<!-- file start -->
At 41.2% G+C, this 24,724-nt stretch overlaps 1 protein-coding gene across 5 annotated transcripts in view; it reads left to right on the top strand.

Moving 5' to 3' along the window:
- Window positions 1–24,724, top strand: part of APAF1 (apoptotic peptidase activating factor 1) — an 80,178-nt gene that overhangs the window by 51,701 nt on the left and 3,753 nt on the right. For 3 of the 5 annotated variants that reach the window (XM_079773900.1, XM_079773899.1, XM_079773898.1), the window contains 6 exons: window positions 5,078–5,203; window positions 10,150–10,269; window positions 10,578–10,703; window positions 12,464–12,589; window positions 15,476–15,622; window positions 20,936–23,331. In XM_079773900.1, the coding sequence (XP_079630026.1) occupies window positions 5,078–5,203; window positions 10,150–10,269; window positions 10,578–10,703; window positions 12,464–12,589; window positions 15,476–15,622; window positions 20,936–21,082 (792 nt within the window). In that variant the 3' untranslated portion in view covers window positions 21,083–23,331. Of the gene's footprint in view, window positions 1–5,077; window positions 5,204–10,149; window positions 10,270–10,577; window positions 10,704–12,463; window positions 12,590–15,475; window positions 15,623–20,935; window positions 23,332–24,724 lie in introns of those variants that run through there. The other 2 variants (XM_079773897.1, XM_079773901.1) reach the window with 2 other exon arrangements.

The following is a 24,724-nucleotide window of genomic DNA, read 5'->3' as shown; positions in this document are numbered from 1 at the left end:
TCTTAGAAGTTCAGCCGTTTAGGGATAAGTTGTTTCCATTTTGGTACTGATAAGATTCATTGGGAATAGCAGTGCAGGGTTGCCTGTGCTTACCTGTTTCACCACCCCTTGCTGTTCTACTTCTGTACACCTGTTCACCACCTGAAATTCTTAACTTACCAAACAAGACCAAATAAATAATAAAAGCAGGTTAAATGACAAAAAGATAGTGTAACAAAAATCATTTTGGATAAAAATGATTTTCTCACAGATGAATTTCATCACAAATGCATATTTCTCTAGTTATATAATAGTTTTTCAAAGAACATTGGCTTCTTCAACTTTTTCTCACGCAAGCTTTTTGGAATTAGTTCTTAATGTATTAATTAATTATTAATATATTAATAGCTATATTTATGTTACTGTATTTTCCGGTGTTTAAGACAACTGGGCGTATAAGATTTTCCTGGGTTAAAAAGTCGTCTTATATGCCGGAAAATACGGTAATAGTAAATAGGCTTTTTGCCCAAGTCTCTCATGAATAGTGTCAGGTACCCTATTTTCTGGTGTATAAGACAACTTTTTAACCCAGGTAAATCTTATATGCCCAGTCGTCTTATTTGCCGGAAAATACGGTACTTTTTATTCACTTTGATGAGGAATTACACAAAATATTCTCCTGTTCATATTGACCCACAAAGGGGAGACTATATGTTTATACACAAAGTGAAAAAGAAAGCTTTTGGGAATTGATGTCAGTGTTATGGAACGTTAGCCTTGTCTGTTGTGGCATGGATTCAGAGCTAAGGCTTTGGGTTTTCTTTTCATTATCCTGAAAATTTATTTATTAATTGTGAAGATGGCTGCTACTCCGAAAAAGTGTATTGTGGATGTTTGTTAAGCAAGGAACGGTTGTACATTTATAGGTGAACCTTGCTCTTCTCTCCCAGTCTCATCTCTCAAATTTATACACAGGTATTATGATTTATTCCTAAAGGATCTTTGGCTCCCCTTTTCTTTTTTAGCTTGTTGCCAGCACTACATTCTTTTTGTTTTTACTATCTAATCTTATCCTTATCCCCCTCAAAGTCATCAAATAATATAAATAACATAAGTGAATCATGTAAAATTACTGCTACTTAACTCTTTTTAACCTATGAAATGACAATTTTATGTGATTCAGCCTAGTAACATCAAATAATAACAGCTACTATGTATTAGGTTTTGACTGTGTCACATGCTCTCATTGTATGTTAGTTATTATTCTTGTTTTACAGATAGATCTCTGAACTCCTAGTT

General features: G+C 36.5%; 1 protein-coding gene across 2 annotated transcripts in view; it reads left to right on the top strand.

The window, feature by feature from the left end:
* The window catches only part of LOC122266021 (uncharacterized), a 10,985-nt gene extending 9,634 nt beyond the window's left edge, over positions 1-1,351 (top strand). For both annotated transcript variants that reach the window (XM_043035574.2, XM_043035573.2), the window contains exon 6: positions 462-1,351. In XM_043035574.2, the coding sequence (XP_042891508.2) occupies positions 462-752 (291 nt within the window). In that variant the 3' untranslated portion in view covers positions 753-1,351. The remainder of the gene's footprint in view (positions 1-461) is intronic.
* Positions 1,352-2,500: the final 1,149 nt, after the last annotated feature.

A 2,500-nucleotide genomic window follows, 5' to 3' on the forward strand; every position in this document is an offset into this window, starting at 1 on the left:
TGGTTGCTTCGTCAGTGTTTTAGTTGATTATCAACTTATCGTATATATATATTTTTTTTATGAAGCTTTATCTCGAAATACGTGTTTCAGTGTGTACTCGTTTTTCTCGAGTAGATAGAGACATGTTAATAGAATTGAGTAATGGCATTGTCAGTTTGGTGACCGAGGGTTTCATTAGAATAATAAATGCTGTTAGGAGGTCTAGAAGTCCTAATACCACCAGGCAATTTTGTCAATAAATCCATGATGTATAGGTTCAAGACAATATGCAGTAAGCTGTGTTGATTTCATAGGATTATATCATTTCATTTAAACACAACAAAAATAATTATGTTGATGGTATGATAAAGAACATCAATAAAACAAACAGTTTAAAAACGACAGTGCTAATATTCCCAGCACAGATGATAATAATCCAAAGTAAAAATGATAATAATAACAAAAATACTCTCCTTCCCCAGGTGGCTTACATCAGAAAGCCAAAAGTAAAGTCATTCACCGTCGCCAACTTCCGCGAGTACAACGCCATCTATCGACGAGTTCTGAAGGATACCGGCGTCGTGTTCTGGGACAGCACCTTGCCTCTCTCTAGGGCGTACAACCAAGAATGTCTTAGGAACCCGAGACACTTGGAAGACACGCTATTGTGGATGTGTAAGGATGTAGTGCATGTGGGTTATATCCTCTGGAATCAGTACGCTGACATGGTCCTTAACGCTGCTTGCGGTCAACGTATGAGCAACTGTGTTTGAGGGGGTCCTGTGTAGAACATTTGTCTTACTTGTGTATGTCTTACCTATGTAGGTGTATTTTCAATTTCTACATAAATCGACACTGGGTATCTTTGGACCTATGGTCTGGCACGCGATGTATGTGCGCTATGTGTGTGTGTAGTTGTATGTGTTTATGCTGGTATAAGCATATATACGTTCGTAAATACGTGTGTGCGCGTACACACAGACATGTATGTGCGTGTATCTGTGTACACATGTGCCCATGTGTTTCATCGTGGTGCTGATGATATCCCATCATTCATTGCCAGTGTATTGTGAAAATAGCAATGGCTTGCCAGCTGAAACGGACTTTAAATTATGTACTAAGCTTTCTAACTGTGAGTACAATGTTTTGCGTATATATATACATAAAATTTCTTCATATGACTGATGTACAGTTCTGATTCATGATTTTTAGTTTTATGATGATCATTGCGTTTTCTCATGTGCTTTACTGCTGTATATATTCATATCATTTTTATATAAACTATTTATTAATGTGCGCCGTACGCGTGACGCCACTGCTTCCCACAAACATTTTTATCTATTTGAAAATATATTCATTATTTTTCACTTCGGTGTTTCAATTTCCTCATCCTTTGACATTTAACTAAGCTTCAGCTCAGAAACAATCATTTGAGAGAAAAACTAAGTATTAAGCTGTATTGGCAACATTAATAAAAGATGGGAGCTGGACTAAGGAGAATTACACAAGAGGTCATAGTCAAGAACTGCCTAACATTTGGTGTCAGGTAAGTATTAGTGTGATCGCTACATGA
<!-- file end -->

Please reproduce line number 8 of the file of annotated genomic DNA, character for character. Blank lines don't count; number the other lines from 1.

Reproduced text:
* The window catches only part of LOC122266021 (uncharacterized), a 10,985-nt gene extending 9,634 nt beyond the window's left edge, over positions 1-1,351 (top strand). For both annotated transcript variants that reach the window (XM_043035574.2, XM_043035573.2), the window contains exon 6: positions 462-1,351. In XM_043035574.2, the coding sequence (XP_042891508.2) occupies positions 462-752 (291 nt within the window). In that variant the 3' untranslated portion in view covers positions 753-1,351. The remainder of the gene's footprint in view (positions 1-461) is intronic.